Our daily use of language seems to be heading in the abridged direction with text messages limiting us to 160 characters and micro-blogging sites like Twitter to an even more skimped 140.
But what if you have something more to say than, “gr8 2 c u 2nite”? What if you want to pontificate with a few more letters purely because Microsoft tells us that technology gives us freedom of speech, when really it’s just out to limit our consonants?
No, this rally cry hasn’t kept me awake at night but I’ve still decided it’s about time someone said it! If you’ve been motivated in a slight uprising against Twitter or if you’re suddenly in the mood to send a 3 page SMS, you’re going to need some tools at your disposal… like the longest word in the English language.
At this point, it’s easy to get into arguments on what actually constitutes an English word in the first place, but I’m going with what has been accepted in a dictionary.
The longest word in any of the main English language dictionaries is the 45 letter mouthful: pneumonoultramicroscopicsilicovolcanoconiosis.
What’s interesting about this word apart from an inability to pronounce it or even care to read past the third letter, is that it is actually a really rather useless word.
It was created to refer to a lung disease contracted from inhaling fine silica particles from a volcano, but is seen as a hoax entry into the longest word foray because medically, it means the same as silicosis so didn’t need to be coined after all. A common mistake really…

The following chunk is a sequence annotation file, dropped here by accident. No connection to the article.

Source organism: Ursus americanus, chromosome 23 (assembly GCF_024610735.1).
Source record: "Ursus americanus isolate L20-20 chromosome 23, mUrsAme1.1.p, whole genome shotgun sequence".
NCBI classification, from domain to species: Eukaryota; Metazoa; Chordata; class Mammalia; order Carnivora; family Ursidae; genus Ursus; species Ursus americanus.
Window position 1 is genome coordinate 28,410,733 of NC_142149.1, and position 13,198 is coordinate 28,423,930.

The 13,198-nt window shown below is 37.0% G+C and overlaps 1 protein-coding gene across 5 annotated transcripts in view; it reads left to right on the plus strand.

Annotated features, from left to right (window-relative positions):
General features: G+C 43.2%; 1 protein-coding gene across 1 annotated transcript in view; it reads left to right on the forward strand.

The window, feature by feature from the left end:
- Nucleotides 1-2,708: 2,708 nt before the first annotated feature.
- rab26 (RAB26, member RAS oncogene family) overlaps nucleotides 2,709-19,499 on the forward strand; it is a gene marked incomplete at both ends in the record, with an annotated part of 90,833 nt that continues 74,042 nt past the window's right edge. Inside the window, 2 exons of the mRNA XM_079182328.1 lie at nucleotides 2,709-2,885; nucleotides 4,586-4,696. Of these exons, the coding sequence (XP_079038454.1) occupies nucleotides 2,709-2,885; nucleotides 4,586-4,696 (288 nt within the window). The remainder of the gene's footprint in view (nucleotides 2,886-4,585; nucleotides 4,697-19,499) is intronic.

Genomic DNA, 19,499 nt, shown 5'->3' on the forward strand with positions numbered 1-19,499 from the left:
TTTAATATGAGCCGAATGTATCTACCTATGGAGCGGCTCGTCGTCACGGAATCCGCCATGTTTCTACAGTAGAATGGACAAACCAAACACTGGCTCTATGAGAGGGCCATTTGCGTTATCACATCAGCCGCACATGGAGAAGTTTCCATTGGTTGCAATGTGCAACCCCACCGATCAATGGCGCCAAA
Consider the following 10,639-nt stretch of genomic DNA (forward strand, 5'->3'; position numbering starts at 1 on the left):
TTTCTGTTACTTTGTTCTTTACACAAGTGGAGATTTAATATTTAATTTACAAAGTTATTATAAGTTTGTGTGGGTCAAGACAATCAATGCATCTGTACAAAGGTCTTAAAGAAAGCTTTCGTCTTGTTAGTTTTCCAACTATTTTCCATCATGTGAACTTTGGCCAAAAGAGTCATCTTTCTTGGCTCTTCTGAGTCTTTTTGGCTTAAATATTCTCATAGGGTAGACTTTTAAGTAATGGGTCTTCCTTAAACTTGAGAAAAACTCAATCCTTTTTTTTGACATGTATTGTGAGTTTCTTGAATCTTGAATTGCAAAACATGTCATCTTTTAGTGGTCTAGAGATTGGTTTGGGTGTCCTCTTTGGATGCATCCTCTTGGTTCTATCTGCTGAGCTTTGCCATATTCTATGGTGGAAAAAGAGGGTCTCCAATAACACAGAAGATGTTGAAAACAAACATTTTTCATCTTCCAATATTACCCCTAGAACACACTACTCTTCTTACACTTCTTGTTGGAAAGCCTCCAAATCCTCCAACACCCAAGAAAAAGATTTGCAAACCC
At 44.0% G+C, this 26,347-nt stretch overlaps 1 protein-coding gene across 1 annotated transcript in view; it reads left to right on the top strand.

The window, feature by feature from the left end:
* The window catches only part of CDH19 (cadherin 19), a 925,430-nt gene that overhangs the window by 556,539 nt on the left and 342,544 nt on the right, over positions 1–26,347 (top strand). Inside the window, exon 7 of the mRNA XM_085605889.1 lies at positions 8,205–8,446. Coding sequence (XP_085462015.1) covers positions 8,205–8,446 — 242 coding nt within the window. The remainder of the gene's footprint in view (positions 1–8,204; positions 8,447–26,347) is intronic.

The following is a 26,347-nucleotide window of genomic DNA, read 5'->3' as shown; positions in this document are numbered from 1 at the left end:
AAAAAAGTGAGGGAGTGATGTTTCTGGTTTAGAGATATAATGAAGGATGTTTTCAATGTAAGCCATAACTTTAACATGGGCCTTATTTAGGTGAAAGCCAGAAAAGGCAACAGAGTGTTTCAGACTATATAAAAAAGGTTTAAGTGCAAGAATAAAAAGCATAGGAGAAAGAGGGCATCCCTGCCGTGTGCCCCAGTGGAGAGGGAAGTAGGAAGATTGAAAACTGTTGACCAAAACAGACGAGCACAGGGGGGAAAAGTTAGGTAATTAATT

So that some boffin didn’t lose too much face, pneumonoultramicroscopicsilicovolcanoconiosis has since been used to roughly describe its originally intended meaning, in an effort to give some degree of validity to its claim as the longest word in the English language.
If that hasn’t impressed you, Wikipedia also classifies a word familiar to us all as a contender for longest English word. Courtesy of the McDonald’s marketing department, you can also include the 71 letters of: Twoallbeefpattiesspecialsaucelettucecheesepicklesonionsonasesameseedbun as a longest word candidate.
If you’re not sure what I’m on about, or if you prefer Burger King, here’s a blast from the past.
There is also the Mary Poppins song: Supercalifragilisticexpialidocious which takes up 34 squares on a Scrabble board, but in the end is a proper noun so you couldn’t use it. Not to mention that you would need an abnormally oversized board that Mattel probably don’t make.
Finally, if you’re wondering what the longest place name in the world is, it’s not in North Wales, though the 58 letters in Llanfairpwllgwyngyllgogerychwyrndrobwllllantysiliogogogoch make a good go of it.
No, the winners of the sore jaw competition goes to those crazy kids in New Zealand who obviously have a lot of time on their hands…
Taumatawhakatangihangakoauauotamateapokaiwhenuakitanatahu is an 85 letter Kiwi hill. If you’re wondering, it translates roughly as: “The summit where Tamatea, the man with the big knees, the climber of mountains, the land-swallower who traveled about, played his nose flute to his loved one.”
Now which do you think is more of a mouthful?